Phil G. Busey, Sr., JD
Founder and CEO
DRG and the Busey Group of Companies

Quite often the most intimidating factor in launching a small business is daring to take the first step.

Lau Tzu, an ancient Chinese philosopher said, “A journey of a thousand miles must begin with a single step.” Simply put, to begin a thousand – mile journey we must have the courage and be willing to take the first step.

Stepping into your dream of starting a small business is no small feat. There are risks. It requires a leap of faith. There are sacrifices, and we have to find it within ourselves to take a first step and not look back. 18 years ago, after practicing law for over twenty years, my wife, Cathy, and I launched Delaware Resource Group (DRG). While meeting with a Boeing buyer at a small business trade show in 2001, I floated a model that I had seen used at Johnson Space Center by Lockheed Martin to reduce costs on a NASA contract. I ventured to see if there was any possibility to develop a business relationship with Boeing. I presented the economic solution to them based upon a multi- faceted concept to not only reduce costs significantly for Boeing, but to also secure minority small business percentages required by some government contracts. By utilizing DRG, Boeing could obtain a 5% rebate offered to prime contractors that use Native American sub-contractors under the Indian Incentive Program with the Department of Defense (DoD). Boeing was re-competing a contract in which they were the incumbent. Though they were technically superior to their competition, the concern was cost.

I was surprised that my first step resulted in an invite to the table. It took 18 months to work out the subcontracting role. We learned a new lesson at every corner. When Boeing called on September 1, 2002 with the news that they won the E-3 AWACS Mission Crew Training Contract, we were told that we had 30 days to fully transition 93 Boeing employees to DRG, leaving us with little time to celebrate. In those 30 days we had to transition all 93 employees to our payroll, match and provide Boeing’s healthcare benefits, provide a 401k, and re-negotiate a CBA. We did it! On September 30, 2002 there were 2 of us, and on October 1, 2002 there were 95. DRG was launched, and we never looked back.

Today we are a family-owned Native American Aerospace and Defense Contracting company with a global presence of well over 120 locations and approaching 800 employees. I often think, what if we did not take that first step with Boeing? The lesson was to understand the market’s needs and craft solutions that were valuable to this large company. We adopted a strategy to start as a subcontractor and eventually gain the experience needed to bid and perform contracts as a prime. We developed strong past performance, cultivated business relationships, offered solutions and utilized minority and small business advantages.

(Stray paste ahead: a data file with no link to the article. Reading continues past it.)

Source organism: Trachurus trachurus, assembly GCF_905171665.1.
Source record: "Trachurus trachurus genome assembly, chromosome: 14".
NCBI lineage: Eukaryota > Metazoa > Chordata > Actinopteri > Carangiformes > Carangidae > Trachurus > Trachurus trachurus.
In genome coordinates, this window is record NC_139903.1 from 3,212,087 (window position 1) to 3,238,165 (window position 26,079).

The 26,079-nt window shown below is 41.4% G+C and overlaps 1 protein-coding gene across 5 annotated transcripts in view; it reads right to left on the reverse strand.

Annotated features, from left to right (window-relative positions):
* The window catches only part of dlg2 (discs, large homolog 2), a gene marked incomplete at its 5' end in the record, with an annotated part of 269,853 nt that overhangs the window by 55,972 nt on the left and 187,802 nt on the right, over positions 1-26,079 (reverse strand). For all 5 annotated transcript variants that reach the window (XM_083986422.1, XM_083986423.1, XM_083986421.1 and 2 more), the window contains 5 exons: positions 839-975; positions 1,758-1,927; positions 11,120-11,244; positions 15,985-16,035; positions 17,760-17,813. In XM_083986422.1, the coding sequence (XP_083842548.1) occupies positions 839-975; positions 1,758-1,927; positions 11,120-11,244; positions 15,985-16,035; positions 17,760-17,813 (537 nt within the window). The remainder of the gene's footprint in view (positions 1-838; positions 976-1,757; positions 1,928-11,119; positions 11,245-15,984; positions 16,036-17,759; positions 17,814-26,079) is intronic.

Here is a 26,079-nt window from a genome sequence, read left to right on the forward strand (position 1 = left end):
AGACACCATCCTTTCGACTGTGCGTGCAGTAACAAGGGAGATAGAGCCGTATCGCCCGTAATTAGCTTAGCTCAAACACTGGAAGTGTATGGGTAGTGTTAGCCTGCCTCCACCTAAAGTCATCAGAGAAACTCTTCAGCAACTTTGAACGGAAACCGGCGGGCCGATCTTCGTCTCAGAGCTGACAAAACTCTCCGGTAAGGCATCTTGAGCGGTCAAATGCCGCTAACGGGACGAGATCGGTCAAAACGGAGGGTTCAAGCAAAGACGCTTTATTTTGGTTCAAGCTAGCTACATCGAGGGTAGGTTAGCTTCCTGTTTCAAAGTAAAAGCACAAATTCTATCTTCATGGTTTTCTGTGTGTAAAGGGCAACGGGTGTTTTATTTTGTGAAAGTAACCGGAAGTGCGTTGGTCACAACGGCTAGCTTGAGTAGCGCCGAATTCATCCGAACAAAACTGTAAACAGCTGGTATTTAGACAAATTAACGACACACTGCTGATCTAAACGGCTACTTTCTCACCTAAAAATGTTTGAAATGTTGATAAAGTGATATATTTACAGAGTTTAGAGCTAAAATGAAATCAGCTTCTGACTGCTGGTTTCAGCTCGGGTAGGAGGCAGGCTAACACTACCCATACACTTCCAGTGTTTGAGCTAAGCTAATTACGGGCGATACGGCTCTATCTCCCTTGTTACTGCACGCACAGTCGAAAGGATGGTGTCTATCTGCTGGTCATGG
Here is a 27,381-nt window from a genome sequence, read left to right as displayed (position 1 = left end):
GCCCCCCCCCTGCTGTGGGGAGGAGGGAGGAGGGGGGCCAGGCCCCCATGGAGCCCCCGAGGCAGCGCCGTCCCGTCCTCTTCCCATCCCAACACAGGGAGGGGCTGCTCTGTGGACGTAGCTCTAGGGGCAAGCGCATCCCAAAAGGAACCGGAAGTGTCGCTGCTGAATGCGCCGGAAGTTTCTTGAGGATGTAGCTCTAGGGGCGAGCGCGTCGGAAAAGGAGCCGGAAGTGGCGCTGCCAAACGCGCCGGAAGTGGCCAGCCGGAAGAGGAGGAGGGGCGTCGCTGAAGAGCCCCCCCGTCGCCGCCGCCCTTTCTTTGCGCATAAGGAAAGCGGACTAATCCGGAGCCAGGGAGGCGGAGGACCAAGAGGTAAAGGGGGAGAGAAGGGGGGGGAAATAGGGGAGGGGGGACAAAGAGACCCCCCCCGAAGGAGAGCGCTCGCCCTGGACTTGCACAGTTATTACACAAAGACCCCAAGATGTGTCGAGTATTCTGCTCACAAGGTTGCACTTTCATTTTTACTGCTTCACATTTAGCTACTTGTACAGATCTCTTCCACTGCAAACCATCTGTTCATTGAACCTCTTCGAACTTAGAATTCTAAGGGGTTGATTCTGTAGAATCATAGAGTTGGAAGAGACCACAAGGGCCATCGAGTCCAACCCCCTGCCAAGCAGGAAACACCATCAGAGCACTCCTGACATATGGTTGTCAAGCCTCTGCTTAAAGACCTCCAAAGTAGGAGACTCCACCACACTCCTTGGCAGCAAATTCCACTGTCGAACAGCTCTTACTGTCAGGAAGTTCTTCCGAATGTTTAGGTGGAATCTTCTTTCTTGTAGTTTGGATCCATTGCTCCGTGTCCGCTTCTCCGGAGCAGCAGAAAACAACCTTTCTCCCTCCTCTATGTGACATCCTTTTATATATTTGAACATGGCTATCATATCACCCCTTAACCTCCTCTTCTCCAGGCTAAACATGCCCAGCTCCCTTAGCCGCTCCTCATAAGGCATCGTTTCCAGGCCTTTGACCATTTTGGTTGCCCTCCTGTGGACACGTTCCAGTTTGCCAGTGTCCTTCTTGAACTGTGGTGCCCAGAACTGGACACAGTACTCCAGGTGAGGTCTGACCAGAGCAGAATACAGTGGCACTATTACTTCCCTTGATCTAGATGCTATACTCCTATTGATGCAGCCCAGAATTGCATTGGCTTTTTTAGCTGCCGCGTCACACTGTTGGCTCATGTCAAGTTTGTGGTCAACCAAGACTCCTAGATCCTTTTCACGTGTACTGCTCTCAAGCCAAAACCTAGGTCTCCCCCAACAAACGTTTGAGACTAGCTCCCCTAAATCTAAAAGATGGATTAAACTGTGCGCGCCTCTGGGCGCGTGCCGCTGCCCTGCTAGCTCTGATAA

When starting a new business, begin by determining the services you can provide. Set reasonable goals, secure needed expertise, craft affordable yet attractive benefits to maintain the best employees, and understand small business or regulatory advantages. Next, I recommend establishing a strong banking relationship. This step was essential to secure cash availability and sustained performance before we were ever awarded a contract. On the other hand, guard against leveraging too much. It can affect profitability because of added costs and force your pricing upward. It is also important to adopt a strategy for measured growth, building infrastructure as you go. We implemented a relationship building approach for the expansion of our business with the hope of securing long term growth opportunities. It was not easy. There were sleepless nights.

DRG has grown over 6,000% since 2002 because of our flexible, ever evolving business model. We adapt to market changes and are willing to learn and lead with humility and integrity. Our number one asset is our people. We now have multiple service lines that can offer support on starting or growing your business in all industries. Building lasting relationships is key to our growth and success. If you have a dream to begin your own business, be ready to get knocked down and get right back up. Commit to the challenges of operations and growth. Be ready to change with the market even in tough situations like a global pandemic. 20-30% of small businesses may fail., but do not give up. There are always opportunities in adversity, so have courage, prepare and take the first step.

Most importantly, do not over plan. Execute your vison. While addressing a crowd of 500 small business owners at the INC 500 Awards Conference in 2005, American writer, Tom Peters asked “How many of you are working on your strategic plan?” Everyone felt the need to raise their hand. He looked around the room, took a dramatic pause and profoundly said, “Just do it”.

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